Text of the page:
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Is Vaping a Safe Alternative to Smoking?

Posted Thursday 24 October 2019 12:27 by in Smoking Cessation by Johanna Galyen

October, in the UK, is also known as Stoptober. A nationwide campaign to help stamp out smoking once and for all. Although it has been 12 years since the “ban on smoking in enclosed public spaces and workplaces took effect throughout the UK,” says the Centre for Public Impact, smoking is still prevalent. One of the many ways to stop smoking that is suggested is switching to vaping. But is this safe?

Vaping: A Basic Understanding

Cigarettes rely upon the burning cigarette’s smoke to carry nicotine into the lungs. Unfortunately, this smoke also carries carbon monoxide, tar, and many other harmful chemicals. Vaping uses a liquid vapor to carry the nicotine. This vapor is often made out of propylene glycol or vegetable glycerin, not out of water, as some might think.

In the UK, the amount of nicotine is more highly controlled than in other countries. The milligram levels are restricted to 20 milligrams, which have been reduced from 24. The companies cannot market their products in commercials, and only those ages 18 and over can purchase the products.

The Independent reported an “estimated 3.6 million people in the UK use vapes, according to a survey earlier this year.”

Is Vaping Safe?

This is a tough answer. Vaping is safer than smoking — just as not handling poisonous snakes is safer than playing with them. Some would say that it is 95% safer than smoking. Vaping does not carry the dangerous chemicals that are associated with cancer. But is it 100% safe as compared to never vaping or smoking? No. Stopping smoking and vaping all together is always better than choosing between the two.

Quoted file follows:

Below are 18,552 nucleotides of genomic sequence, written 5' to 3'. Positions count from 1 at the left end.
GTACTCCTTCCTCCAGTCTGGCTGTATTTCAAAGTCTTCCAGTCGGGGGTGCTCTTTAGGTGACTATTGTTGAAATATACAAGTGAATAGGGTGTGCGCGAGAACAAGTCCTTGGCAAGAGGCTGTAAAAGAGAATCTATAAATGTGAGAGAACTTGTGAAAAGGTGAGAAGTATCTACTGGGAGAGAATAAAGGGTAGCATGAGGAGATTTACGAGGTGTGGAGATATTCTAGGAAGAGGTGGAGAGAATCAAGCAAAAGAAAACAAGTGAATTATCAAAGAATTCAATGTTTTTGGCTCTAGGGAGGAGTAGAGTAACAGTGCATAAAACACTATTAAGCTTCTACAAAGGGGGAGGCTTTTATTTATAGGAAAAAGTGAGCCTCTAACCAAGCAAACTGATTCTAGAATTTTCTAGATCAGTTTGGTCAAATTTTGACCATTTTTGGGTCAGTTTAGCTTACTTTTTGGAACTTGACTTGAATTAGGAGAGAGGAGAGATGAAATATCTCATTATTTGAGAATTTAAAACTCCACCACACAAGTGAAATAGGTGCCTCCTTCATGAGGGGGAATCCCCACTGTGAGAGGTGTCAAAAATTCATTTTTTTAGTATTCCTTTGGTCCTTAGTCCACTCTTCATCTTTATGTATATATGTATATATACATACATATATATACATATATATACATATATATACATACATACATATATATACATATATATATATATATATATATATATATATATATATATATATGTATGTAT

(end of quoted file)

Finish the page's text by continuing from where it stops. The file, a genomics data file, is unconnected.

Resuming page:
Here are some statistics that were reported as of October 1, 2019, in the United States from the Centers for Disease Control.

  • As of October 8, 2019, 1,299 lung injury cases associated with the use of e-cigarette, or vaping, products have been reported to CDC from 49 states, the District of Columbia, and 1 U.S. territory.
  • Twenty-six deaths have been confirmed in 21 states.
  • All patients have reported a history of using e-cigarette, or vaping, products.

Experts are cautioning doctors in the UK that e-cigarette deaths and illnesses are not just an American problem. There are “200 adverse reactions listed in the UK Yellow Card reports include major health problems such as cardiac arrest, epilepsy and spontaneous abortion, they also include coughs, sneezing and headaches” says The Independent. While there are stronger regulations in the UK, it is only a matter of time until people there start improperly using e-cigarettes and mixing in other ingredients like THC. This may be a world-wide issue unless strongly confronted.